Addis Ababa – Rebels from Ethiopia’s war-hit Tigray region on Thursday seized Lalibela, a Unesco World Heritage Site in the neighbouring Amhara region famed for its 12th-century rock-hewn churches, residents said.
The development indicates the rebels are continuing a weeks-long push beyond Tigray that has drawn criticism from world leaders and, according to Ethiopian officials, displaced hundreds of thousands of civilians.
Tigray has been wracked by fighting since last November, when Prime Minister Abiy Ahmed sent troops to topple the Tigray People’s Liberation Front (TPLF), the regional ruling party which dominated national politics before Abiy took office in 2018.
Abiy, winner of the 2019 Nobel Peace Prize, said the move came in response to TPLF attacks on army camps.
But while Abiy promised victory would be swift, the war took a stunning turn in June when pro-TPLF forces retook the Tigray capital Mekele and the Ethiopian army largely withdrew.
Since then the TPLF has pressed east into neighbouring Afar and south into neighbouring Amhara, where Lalibela is located.
Soldiers and militia fighters have mobilised en masse in parts of Amhara to head off the rebels’ advance, but multiple residents of Lalibela told AFP Thursday that the town fell without a fight.
“They came in the afternoon, and there was not any fighting. There were no security forces around. The TPLF forces are in the town now,” one resident said.
“The TPLF just arrived in the afternoon. They were dancing and playing in the square of the city,” another resident said.
“Most of the people are leaving the town to the remote areas,” a third resident said, adding that he was hiding in his home with his family.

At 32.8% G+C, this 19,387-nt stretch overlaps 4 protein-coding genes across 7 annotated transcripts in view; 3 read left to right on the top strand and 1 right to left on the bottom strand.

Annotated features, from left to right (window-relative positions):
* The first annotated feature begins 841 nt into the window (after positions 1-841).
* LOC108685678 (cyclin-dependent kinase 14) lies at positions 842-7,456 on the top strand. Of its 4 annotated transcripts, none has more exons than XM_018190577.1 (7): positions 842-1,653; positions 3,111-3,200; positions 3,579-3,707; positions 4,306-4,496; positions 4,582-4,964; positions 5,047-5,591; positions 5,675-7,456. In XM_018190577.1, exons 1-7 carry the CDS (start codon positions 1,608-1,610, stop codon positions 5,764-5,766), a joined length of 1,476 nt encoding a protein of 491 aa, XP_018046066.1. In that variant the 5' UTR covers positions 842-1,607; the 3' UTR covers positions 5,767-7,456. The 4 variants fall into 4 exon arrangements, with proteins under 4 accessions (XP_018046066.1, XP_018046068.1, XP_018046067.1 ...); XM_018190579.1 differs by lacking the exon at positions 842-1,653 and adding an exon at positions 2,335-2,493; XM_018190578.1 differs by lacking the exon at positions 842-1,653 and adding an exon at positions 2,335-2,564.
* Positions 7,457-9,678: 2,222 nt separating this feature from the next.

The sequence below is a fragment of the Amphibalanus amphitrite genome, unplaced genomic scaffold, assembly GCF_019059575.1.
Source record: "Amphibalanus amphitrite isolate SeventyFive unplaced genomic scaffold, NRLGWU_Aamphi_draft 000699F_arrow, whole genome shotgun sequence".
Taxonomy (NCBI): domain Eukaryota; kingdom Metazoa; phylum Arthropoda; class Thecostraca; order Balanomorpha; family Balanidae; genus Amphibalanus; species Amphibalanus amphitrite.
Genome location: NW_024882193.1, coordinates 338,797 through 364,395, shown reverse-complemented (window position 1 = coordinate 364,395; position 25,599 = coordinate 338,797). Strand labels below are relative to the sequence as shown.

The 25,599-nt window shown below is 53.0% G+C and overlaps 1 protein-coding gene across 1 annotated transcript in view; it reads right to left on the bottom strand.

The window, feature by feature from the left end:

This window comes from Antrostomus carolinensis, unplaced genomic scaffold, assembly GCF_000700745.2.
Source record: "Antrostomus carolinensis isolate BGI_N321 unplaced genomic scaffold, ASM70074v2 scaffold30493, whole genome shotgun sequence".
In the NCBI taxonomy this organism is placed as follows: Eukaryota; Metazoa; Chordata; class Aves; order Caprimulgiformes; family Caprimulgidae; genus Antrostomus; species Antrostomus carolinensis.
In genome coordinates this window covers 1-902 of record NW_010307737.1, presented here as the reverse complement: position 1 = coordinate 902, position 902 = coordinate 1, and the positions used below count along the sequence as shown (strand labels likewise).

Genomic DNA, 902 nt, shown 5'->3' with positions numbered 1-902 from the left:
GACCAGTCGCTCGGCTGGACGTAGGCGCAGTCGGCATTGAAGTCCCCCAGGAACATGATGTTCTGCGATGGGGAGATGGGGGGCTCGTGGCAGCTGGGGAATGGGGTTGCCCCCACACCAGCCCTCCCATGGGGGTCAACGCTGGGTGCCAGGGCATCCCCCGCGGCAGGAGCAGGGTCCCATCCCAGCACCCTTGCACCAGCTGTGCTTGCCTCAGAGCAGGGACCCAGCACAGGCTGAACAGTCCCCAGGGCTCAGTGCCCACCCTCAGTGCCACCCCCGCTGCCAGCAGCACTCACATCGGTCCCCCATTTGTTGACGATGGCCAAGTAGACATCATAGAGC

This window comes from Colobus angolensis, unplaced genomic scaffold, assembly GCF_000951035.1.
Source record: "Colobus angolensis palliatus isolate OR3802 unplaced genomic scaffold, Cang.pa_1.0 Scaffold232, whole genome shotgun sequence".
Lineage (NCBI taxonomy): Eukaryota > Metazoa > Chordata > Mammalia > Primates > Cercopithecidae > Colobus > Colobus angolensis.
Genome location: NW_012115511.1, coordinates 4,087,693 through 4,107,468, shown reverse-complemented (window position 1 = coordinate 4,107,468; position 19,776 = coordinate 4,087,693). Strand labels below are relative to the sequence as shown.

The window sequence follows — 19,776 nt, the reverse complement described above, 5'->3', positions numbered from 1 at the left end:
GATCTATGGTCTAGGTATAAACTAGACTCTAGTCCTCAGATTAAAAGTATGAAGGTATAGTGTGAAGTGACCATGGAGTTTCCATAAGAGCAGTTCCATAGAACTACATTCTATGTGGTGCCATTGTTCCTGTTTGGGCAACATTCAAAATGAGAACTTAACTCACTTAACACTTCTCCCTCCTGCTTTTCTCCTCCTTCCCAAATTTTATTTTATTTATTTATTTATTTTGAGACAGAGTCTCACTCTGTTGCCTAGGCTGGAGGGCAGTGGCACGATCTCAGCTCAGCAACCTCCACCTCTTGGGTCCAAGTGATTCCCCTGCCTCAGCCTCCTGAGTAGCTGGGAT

The TPLF’s push into the neighbouring regions has drawn global criticism, and both the UN and the US this week reiterated calls for all parties to end hostilities.
Billene Seyoum, Abiy’s spokeswoman, told a press conference Thursday that more than 300,000 people had been displaced by recent fighting in Amhara and Afar.
Abiy’s government has long accused foreign, especially Western leaders of overlooking crimes committed by the TPLF, and Billene said Thursday that the TPLF “continues to play” some foreign observers “like a ventriloquist.”
“I hope that the international community at this juncture will begin to wake up and see this organisation for what it is: a terrorist organisation that has hijacked the wellbeing of the people of Tigray as a means for its vicious goals,” she said.
Officials did not immediately confirm Thursday that Lalibela was under TPLF control.
“There is no need to name the taken places because fighting is taking place on three fronts,” Amhara regional spokesman Gizachew Muluneh said earlier this week.
“But what I would like to underline is that the terrorist TPLF clearly invaded Amhara lands or areas in three war fronts.”
Gizachew also said some civilians had been killed in the recent fighting in Amhara, though he did not give a figure.
“An unknown number of youths have been kidnapped or taken away to unknown areas,” he added.
The Amhara town of Kobo, located roughly 100km east of Lalibela, is also under TPLF control after days of heavy fighting, an Amhara militia fighter told AFP this week.
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“The war was accompanied by heavy artillery. We were armed with Kalashnikovs but they were launching mortars and using snipers,” said the militia fighter, Eskindir Molla, who has since retreated south to the town of Woldiya.
“The TPLF opened fire on four fronts, and we fought for five days,” he added.
“The people who are still there [in Kobo] are begging us to go back to save them. They are currently in a desperate condition.”
The TPLF has said it does not intend to expand territorial gains beyond Tigray and is instead trying to “degrade” the soldiers and militia fighters deploying north.
However it has vowed to “liberate” southern and western Tigray, parts of the region that were occupied by Amhara forces and officials in the early stages of the war.
World leaders, meanwhile, are urging the TPLF to commit to a ceasefire to facilitate aid delivery in Tigray, where the UN estimates fighting has pushed 400 000 people into famine-like conditions.
Picture: Getty Images